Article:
To remain successful in the fast-changing software market, many companies favor cloud-native application development instead of the traditional development approach. Companies can build and deliver high-quality products faster using cloud computing techniques, Kubernetes and Docker, DevOps practices, and approaches such as microservices. Abstraction from many levels of infrastructure in cloud-native development can give companies a competitive advantage and improve business processes.
What are Cloud-native Applications?
These are a set of tools or applications that are highly scalable, fast, and function on the cloud. Cloud-native applications use a Platform as a Service tool, an agile methodology that transforms the entire software development process, and microservices, which function as building blocks of the cloud-native architecture.
Cloud-native applications can easily be mistaken as another tool for the digital-first era or another platform. However, it is a complete shift to different practices, automated testing, design, a customer-centric model, and an accelerated production environment. With shorter delivery cycles and higher quality, working in the cloud native database requires a transformation within the entire development team of an organization.
Features of Cloud-native Applications
The microservices that are part of the cloud-native app architecture are packaged in containers that connect and communicate via APIs. Orchestration tools are used to manage all of these components.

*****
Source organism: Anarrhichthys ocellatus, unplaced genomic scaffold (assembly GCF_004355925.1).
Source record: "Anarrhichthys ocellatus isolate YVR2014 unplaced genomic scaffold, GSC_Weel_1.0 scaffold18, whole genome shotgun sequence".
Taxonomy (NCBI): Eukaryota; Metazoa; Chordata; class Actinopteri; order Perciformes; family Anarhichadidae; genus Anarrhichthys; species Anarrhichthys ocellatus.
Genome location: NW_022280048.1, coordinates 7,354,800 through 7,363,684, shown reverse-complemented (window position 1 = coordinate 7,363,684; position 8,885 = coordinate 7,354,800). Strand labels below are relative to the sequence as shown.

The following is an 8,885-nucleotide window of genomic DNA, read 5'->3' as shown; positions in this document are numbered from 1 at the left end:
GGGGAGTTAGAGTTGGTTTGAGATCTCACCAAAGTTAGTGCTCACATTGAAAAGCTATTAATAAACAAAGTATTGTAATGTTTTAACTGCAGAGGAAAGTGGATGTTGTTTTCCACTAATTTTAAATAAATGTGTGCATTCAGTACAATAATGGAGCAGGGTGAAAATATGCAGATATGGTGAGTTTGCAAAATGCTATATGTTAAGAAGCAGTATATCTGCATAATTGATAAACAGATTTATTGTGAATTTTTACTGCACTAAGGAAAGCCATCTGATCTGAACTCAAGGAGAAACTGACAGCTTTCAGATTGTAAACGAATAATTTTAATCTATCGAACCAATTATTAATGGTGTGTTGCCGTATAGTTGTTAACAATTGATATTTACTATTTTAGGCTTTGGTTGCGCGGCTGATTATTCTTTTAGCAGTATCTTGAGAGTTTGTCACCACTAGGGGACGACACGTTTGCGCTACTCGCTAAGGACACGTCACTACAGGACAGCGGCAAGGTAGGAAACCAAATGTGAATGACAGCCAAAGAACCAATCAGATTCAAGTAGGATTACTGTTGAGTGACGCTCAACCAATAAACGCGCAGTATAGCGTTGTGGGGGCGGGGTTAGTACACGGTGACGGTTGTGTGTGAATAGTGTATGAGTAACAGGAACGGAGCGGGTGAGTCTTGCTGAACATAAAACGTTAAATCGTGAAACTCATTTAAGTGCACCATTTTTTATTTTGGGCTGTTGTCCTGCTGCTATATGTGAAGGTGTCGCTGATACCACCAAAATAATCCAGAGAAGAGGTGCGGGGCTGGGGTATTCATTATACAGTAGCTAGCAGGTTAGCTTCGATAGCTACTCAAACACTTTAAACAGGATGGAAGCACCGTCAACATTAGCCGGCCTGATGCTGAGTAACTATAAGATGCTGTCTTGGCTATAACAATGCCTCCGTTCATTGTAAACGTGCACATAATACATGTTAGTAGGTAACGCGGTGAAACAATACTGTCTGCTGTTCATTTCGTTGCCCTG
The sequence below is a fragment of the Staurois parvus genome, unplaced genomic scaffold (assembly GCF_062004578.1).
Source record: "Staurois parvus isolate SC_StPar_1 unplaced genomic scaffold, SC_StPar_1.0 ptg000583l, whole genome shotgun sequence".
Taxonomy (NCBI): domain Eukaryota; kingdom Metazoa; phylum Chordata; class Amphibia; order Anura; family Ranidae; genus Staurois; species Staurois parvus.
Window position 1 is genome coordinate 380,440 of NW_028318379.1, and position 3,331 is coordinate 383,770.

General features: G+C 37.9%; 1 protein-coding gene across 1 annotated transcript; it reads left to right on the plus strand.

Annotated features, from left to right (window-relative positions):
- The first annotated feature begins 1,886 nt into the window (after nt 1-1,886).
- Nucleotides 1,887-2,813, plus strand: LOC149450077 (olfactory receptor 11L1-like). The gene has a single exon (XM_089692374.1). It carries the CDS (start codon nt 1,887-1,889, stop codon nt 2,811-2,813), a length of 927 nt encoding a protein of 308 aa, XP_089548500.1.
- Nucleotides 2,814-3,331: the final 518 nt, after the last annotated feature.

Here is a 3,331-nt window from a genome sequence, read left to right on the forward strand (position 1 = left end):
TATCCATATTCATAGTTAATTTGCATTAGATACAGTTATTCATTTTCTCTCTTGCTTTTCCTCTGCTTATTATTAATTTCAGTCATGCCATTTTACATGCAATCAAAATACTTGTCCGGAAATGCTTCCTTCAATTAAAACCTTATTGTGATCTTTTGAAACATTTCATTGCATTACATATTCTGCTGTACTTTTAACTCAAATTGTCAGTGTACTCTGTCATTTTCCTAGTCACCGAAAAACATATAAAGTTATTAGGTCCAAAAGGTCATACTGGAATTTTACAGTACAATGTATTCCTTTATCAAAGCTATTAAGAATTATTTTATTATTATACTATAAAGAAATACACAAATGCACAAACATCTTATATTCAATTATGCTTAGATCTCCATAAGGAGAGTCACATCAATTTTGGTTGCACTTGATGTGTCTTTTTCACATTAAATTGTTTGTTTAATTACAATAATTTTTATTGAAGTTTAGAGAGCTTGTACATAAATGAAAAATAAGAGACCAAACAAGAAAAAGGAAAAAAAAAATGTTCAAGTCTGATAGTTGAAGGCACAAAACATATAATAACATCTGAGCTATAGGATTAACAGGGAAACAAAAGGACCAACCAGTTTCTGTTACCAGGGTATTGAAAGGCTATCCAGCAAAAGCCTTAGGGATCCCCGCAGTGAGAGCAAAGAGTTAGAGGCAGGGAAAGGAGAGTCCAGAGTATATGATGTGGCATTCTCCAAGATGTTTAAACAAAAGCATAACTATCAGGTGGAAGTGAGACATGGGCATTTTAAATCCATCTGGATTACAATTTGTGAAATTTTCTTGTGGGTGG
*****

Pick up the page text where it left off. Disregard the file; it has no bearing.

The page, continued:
Here are some of the key capabilities of cloud-native Applications:
- Microservices-based. Microservices break down an application into a series of independent services or modules. Each service references its data and supports a specific business goal. These modules communicate with one another via application program interfaces (APIs).
- Container-based. Containers are a type of software that logically isolates the application enabling it to run independently of physical resources. Containers keep microservices from interfering with one another. They keep applications from consuming all the host’s shared resources. They also enable multiple instances of the same service.
- API-based. APIs connect microservices and containers while providing simplified maintenance and security. They enable microservices to communicate, acting as the glue between the loosely coupled services.
- Dynamically orchestrated. Container orchestration tools are used to manage container lifecycles, which can become complex. Container orchestration tools handle resource management, load balancing, scheduling of restarts after an internal failure, and provisioning and deploying containers onto server cluster nodes.
How are cloud-native apps built?
Cloud-native applications rely on microservices architecture. This architectural approach to software development focuses on the creation of discrete, single-function services. These single-function services, also known as microservices, can be deployed, upgraded, improved, and automated independent of any other microservice. This independence enables frequent, iterative updates that do not disrupt the application experience of end-users.